I don’t know what audience this film is ultimately directed at. The plot is a little convoluted and complex for kids to relate to, and the adults in the audience will not find it as engaging as it should be as a straight drama. There is humor but it is not of the nature that we are used to in animated fare, and the movie just seems to sit there wanting to be loved but only managing to be respected. Somewhere in the story conferences, the Pixar team missed the heart that they usually find in a film, and instead they settled for the spectacle.

Chris Evans is fine as the voice of Buzz in this Movie about the movie that inspired the kid in another movie to idolize. I do think Tim Allen would have been able to bring the funny a little more often, but the problem is the script rather than just being the actor. The plot here is almost a reimaging of Christopher Nolan’s “Interstellar” which was a complex, time based space travel film which also has a hard time explaining the time sequence elements that are at it’s heart, but at least that was not simply rushed over. At the end of this film, an antagonist character shows up and it will be very confusing to the kids and he is not well explained to the adults.

The movie looks good, it is a nicely realized attempt to imagine a film that could stir Andy’s imagination and make Buzz the competitor for his affection against Woody. Some of the images cross-over, like the space suit and the laser pointer weapon. The spaceship is a bigger stretch of imagination, but a kid can do that with the right toy. On the other hand, the Turnup ship, the new home base, and the defense shield all feel a little derivative. The robots of Zurg needed to be a bigger part of the story, there is just one element of that which makes much of an impact, the rest of the time they are barely in the background.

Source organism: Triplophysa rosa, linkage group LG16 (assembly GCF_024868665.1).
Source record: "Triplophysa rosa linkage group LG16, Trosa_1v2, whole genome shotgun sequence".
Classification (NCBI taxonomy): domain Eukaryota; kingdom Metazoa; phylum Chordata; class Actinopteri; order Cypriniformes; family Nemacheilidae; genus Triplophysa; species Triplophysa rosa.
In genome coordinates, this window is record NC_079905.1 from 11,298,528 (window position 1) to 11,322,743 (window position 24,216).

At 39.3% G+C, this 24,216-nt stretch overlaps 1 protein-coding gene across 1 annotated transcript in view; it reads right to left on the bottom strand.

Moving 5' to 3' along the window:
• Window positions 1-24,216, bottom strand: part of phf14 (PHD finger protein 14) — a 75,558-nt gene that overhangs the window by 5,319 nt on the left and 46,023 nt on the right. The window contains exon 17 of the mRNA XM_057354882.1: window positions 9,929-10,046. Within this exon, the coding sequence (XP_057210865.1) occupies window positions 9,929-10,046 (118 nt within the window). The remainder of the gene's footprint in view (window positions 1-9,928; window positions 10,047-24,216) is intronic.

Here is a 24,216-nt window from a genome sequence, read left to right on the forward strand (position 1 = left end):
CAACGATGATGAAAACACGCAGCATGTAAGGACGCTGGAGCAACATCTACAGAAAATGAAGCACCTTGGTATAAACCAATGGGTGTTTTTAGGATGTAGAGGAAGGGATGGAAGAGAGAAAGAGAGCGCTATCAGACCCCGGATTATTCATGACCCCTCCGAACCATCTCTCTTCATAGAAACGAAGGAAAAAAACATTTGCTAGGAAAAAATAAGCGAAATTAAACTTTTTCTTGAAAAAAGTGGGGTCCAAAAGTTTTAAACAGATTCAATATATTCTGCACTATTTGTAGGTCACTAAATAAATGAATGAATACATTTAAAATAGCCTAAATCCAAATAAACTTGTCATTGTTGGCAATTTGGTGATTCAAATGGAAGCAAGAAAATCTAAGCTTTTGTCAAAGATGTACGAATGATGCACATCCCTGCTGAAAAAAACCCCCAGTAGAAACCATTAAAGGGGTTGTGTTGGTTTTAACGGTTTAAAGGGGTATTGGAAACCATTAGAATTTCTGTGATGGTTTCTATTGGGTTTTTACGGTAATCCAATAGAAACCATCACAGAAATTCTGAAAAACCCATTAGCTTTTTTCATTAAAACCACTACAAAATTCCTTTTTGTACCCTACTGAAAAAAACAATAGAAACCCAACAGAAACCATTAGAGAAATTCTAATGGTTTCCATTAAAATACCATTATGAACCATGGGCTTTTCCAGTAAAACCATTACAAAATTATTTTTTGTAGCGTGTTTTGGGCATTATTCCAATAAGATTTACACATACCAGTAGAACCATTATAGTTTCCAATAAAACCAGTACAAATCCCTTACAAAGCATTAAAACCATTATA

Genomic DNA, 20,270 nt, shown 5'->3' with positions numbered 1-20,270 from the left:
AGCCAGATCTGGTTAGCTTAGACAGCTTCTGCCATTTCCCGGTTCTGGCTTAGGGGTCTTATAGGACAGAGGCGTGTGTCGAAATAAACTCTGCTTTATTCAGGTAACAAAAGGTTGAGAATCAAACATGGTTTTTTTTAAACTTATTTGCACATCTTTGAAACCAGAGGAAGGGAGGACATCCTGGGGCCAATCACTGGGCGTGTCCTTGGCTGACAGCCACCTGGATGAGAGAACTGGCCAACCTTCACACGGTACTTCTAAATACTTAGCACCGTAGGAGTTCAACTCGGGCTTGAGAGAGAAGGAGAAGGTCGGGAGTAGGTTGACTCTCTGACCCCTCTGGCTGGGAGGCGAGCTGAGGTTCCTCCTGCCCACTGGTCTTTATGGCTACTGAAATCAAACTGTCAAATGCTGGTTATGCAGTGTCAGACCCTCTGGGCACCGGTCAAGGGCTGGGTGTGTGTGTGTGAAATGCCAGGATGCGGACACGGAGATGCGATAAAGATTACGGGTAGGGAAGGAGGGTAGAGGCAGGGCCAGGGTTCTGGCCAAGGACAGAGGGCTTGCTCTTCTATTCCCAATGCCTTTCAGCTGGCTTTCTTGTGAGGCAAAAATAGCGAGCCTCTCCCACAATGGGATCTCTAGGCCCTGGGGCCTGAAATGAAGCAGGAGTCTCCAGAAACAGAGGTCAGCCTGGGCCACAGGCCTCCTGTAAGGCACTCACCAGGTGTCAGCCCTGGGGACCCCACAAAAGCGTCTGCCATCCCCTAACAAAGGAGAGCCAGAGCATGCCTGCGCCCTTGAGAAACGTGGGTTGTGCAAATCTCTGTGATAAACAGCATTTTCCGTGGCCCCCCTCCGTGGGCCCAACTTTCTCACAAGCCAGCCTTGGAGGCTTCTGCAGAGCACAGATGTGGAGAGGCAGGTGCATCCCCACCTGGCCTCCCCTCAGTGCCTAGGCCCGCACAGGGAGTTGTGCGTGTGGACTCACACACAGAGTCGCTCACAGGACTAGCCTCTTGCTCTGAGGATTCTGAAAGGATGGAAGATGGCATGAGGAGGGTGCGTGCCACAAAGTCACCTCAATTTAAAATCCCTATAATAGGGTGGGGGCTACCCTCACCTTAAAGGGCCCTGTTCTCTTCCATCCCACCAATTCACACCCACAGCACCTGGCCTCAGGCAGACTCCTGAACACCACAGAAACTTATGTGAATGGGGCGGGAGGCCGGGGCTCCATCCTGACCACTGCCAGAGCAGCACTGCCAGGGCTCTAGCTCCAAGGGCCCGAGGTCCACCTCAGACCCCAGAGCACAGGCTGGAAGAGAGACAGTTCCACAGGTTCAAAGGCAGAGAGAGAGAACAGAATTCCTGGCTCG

The heart that Pixar usually finds in the story is focused on a couple of characters that we needed to have more stakes in. Alisha Hawthorne as Buzz’s best friend and commanding officer, is given an emotional story arc, but it takes place almost entirely out of Bizz’s presence. The time elapse nature of the story keeps her and Buzz from being as connected as they need to be for us to really feel the loss. What Pixar was able to do in a few minutes at the start of “Up”, they can’t replicate in the 105 minutes that this film runs. When Sox, the mechanical cat is the hero of the story, and the key relationship Buzz has on screen, then he should be the heart tugger, and while there is a moment or two, they don’t reach us the way they could.

I saw this in 3D and it made the backgrounds deeper and the foreground more interesting, but there was nothing special about it other than the 3D effect. Nothing pulls you in or startles you by coming off the screen. So the film is serviceable but not special, and that feels like a failure when we are talking about the source. For anyone else, it would be a solid hit.

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